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Interesting Facts About Sodium Bicarbonate

by
author image Karen S. Garvin
Karen S. Garvin has been a professional writer since 1988, when "Dragon" magazine published her first article. Her recent work includes encyclopedia entries on historical subjects. She holds a bachelor’s degree in communications and is pursuing a master's degree in European history. Her interests include photography, science, history and Steampunk.
Interesting Facts About Sodium Bicarbonate
Baking soda is used in many personal care products, including toothpaste. Photo Credit toothbrush image by ann triling from <a href='http://www.fotolia.com'>Fotolia.com</a>

Sodium bicarbonate is best known by its common name, baking soda. Also called bicarbonate of soda or soda ash, sodium bicarbonate is an alkali that is used in many applications that require an adjustment of pH by reducing the amount of acid present. It is used in cooking, cleaning, and in such personal care products as toothpaste. Baking soda is generally safe, but it contains sodium and should not be ingested in large amounts.

The Chemical

Sodium bicarbonate's formula is CHNaO3. It is composed of one carbon atom, one hydrogen atom, one sodium atom and three oxygen atoms. The carbon atom is at the center of the molecule and is double-bonded to one of the oxygen atoms and single-bonded to the other two oxygen atoms. These oxygen atoms are, in turn, bonded to the hydrogen and sodium atoms situated on opposite sides of the molecule. Sodium bicarbonate is an alkaline and it has a molecular weight of 84.01. Nahcolite, a colorless or white mineral consisting of pure sodium bicarbonate, is mined in areas where lakes have dried up.

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Medical Uses

Sodium bicarbonate is often taken by mouth as an antacid to treat the symptoms of heartburn and upset stomach. It is available as tablets or, more commonly, as a powder. The powder is usually sold as baking soda, or bicarbonate of soda. Sodium bicarbonate injection is used medicinally to replenish the body's electrolytes, as when severe dehydration has occurred. It is also used to restore pH balance when the body's systems have become too acidic, as in metabolic acidosis, which can happen in response to kidney disease, diabetes and other conditions. Sodium bicarbonate injections are used to treat drug overdoses and poisoning.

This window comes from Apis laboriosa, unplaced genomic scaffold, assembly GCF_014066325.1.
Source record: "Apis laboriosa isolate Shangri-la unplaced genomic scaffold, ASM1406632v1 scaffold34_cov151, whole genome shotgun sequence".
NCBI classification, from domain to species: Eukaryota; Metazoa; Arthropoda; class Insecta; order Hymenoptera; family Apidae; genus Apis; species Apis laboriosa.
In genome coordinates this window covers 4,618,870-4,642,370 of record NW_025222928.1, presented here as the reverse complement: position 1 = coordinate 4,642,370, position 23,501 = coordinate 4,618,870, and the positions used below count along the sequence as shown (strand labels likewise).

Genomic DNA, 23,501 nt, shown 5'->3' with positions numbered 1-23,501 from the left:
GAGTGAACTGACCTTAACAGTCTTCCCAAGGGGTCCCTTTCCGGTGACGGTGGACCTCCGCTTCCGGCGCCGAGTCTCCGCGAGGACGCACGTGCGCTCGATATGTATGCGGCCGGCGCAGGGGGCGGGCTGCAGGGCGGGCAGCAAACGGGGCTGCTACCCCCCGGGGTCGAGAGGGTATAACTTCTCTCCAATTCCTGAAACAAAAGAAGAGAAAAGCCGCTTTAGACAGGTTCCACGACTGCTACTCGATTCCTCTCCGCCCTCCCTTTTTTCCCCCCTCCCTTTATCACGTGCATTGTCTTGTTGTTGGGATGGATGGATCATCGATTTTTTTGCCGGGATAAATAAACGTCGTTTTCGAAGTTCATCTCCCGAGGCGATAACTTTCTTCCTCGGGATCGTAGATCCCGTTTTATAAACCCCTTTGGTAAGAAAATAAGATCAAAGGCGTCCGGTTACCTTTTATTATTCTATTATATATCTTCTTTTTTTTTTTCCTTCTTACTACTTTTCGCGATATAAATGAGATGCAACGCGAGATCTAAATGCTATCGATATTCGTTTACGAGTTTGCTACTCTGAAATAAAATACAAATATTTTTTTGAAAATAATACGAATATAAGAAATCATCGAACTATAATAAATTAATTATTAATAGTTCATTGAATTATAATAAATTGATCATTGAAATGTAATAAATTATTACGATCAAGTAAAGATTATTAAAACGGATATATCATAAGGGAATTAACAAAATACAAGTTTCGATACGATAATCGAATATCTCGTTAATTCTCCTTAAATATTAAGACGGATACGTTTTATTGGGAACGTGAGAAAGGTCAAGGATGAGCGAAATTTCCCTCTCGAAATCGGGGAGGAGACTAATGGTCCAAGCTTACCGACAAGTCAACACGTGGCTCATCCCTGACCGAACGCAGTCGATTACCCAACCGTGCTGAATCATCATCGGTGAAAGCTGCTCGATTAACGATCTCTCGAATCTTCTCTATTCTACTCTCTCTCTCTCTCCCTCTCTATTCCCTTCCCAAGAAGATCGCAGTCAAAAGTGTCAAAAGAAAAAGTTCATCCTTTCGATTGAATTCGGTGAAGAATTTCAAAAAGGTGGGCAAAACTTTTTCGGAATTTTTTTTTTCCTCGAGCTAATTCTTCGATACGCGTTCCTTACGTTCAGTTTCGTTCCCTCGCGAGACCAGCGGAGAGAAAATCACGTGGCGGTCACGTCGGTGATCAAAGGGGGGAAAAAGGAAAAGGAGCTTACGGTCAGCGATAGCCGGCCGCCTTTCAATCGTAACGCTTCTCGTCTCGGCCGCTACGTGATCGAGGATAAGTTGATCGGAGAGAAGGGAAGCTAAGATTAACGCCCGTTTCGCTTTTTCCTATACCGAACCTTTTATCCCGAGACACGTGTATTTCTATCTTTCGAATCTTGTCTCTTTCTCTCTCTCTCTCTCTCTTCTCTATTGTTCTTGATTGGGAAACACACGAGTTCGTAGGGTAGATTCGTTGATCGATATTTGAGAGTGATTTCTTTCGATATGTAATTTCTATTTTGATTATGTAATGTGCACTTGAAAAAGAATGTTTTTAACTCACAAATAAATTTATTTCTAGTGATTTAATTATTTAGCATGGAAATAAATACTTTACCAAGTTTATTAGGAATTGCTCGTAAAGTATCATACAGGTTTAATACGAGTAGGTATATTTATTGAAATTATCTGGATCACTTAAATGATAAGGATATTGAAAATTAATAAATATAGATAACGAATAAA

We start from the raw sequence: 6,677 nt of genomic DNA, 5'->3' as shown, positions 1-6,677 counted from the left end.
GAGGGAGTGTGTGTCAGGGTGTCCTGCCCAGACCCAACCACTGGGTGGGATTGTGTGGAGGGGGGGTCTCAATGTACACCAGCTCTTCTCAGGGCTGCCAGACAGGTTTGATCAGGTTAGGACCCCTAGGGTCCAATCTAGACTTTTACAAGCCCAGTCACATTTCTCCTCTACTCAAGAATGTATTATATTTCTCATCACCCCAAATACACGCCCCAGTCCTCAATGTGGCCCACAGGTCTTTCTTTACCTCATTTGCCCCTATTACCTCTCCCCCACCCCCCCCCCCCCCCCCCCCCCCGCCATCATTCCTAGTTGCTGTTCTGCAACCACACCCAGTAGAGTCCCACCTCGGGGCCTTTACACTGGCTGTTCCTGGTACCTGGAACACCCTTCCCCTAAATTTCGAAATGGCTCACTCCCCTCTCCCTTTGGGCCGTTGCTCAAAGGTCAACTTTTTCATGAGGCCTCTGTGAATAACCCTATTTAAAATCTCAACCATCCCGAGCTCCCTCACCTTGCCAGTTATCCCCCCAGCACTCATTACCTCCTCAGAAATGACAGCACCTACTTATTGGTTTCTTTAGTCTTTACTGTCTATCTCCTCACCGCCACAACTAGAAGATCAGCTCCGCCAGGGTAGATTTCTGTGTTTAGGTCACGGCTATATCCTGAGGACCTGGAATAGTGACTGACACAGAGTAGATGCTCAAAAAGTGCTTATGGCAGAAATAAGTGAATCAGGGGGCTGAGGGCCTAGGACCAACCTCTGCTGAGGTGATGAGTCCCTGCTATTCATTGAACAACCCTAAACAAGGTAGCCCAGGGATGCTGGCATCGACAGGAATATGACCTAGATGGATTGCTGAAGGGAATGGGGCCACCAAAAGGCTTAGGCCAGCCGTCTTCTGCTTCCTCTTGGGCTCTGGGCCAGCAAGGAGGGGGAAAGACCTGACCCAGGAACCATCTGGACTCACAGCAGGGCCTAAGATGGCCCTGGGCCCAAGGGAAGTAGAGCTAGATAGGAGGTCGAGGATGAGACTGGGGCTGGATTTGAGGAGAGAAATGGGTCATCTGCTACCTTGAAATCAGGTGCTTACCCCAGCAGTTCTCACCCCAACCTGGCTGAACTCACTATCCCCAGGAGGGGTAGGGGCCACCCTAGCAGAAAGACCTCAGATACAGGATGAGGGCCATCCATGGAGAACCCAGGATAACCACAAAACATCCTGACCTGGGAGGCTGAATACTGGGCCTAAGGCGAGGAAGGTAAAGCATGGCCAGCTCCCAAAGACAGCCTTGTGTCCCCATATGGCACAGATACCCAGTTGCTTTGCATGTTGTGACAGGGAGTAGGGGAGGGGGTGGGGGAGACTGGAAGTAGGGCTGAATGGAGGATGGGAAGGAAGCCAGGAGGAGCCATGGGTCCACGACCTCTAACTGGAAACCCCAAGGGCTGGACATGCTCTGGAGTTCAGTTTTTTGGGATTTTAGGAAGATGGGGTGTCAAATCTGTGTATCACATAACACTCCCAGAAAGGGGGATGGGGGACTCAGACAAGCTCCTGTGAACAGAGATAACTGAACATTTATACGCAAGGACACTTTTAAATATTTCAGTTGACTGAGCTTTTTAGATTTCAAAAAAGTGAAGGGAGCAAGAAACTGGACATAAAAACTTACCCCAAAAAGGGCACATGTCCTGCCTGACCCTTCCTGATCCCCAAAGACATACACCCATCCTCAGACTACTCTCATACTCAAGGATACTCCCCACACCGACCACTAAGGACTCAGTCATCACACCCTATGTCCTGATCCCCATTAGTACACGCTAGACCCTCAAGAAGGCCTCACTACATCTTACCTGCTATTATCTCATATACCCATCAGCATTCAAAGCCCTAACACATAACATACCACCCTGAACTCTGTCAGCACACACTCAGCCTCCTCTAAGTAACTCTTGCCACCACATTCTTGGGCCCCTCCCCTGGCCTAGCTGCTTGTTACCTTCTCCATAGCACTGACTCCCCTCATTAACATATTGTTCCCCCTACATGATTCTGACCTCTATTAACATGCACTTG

Cooking

Sodium bicarbonate is used in cooking as a leavening agent. Because baking soda is an alkaline, it reacts with acidic ingredients in foods, such as citrus, yogurt, lemon juice, and honey, producing bubbles of carbon dioxide as a byproduct. These bubbles cause the dough to rise, which makes cakes and other baked products less dense and more appetizing. Baking soda reacts immediately with the wet acidic ingredients and is usually added to batters just before they are baked. Devil's food cake owes its name to baking soda, which turns cocoa powder reddish when it's baked.

Cleaning

Sodium bicarbonate is a nonpolluting cleanser that can be used safely to clean many things around the home. Baking soda is commonly used dry as a mild abrasive cleanser to remove dirt and stains from countertops, porcelain, enamel, chrome, and steel. It can be used to remove coffee and tea stains from cups and will not leave a residue. Baking soda is also used as a laundry adjunct because it helps boost the strength of detergents and works to deodorize clothing.

Other Applications

Baking soda is added to swimming pools to moderate the effects of chlorine. Sodium bicarbonate is found in such personal care items as toothpaste, where its mild abrasiveness helps remove surface stains from teeth. Because sodium bicarbonate is an alkaline, it can also neutralize the acids in your mouth that are caused by bacteria. Reducing this acidity can help prevent dental caries. Baking soda can be used to help extinguish small electrical or grease fires. Throwing handfuls of sodium bicarbonate onto the flames will help to smother them and put the fire out.

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